Arm-based Japanese supercomputer is number one in TOP500 list
Called Fugaku, the most powerful supercomputer in the world is installed at Riken Center for Computational Science in Kobe, Japan. The machine, powered by Fujitsu’s A64FX processors containing forty-eight Arm cores, is number one in the latest TOP500 supercomputer list – the new edition of the ranking compiled twice a year by experts from Lawrence Berkeley National Laboratory, University of Tennessee Knoxville, and ISC Group (Frankfurt, Germany). With a High Performance Linpack (HPL) result of 415.5 petaflops, Fugaku dramatically outperforms number two on the list, an IBM-built supercomputer called Summit that delivers 148.8 petaflops on HPL. According to Riken Center, Fugaku also swept the competitors taking first place on three different rankings: the HPCG (High-Performance Conjugate Gradient) benchmark, based on real-world applications; HPL-AI, based on tasks typically used in artificial intelligence applications; and Graph 500, based on data-intensive loads. As underlined by Riken Center, this is the first time in history that the same supercomputer has become number one on these three rankings simultaneously. As usual, the TOP500 list provides many interesting insights. Only 144 systems – out of 500 – are using accelerators or coprocessors, the majority of which (135) are equipped with Nvidia GPUs. The x86 continues to be the dominant processor architecture, used by 481 of the 500 systems. Intel claims 469 of these, with AMD installed in 11 and Hygon in the remaining one. Arm processors are used by just four TOP500 systems, three of which employ the Fujitsu A64FX processor, with the remaining one powered by Marvell’s ThunderX2 processor. Chinese manufacturers lead the list in terms of number of installations with Lenovo (180), Sugon (68) and Inspur (64). The breakdown of system interconnect shows that Ethernet is used in 263 systems, InfiniBand in 150, and the remainder employ custom or proprietary networks.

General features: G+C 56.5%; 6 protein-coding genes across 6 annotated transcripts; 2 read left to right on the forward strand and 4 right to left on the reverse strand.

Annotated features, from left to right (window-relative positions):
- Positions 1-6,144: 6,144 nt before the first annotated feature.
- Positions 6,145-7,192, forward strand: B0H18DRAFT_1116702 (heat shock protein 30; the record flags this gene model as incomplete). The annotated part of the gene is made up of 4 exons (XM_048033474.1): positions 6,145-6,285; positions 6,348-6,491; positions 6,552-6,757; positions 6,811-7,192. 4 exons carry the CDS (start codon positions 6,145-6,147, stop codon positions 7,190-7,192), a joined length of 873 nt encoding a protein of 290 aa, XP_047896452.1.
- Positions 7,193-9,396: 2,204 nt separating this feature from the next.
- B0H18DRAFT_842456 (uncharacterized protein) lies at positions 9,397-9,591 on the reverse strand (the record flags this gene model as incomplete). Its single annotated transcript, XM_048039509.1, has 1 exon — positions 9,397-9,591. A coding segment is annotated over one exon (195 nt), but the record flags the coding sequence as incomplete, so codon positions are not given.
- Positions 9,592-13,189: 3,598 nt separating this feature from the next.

Radar-based blood pressure measurement
Infineon’s Silicon Valley Innovation Center (SVIC), based in Milpitas, has entered in a new agreement with startup Blumio (San Mateo, CA) to co-develop a wearable, non-invasive blood pressure sensor based on Infineon’s XENSIV radar chipset by 2021. Key concept is using a radar sensor to detect the microscopic motions on the surface of the skin caused by pulsation traveling along the artery, then applying proprietary algorithms to extract blood pressure and other heart related metrics from the acquired waveform. According to the German chipmaker, the new sensor has the potential to disrupt the USD 45 billion market for wearable cardiovascular monitoring devices by enabling continuous and precise measurement without a cuff. In its incubator role, the SVIC will provide funding and resources to support the sensor’s commercialization.
Besides the above-mentioned Siemens-UltraSoC deal, two more acquisition announcements are in the news this week. Preannounced last March, the pending acquisition of Adesto (Santa Clara, CA) by UK-based Dialog Semiconductor is expected to close on June 29, 2020, now that the parties have received the green light from the Committee on Foreign Investment in the United States. And Keysight has completed the acquisition of Eggplant – a software test automation platform provider – from The Carlyle Group.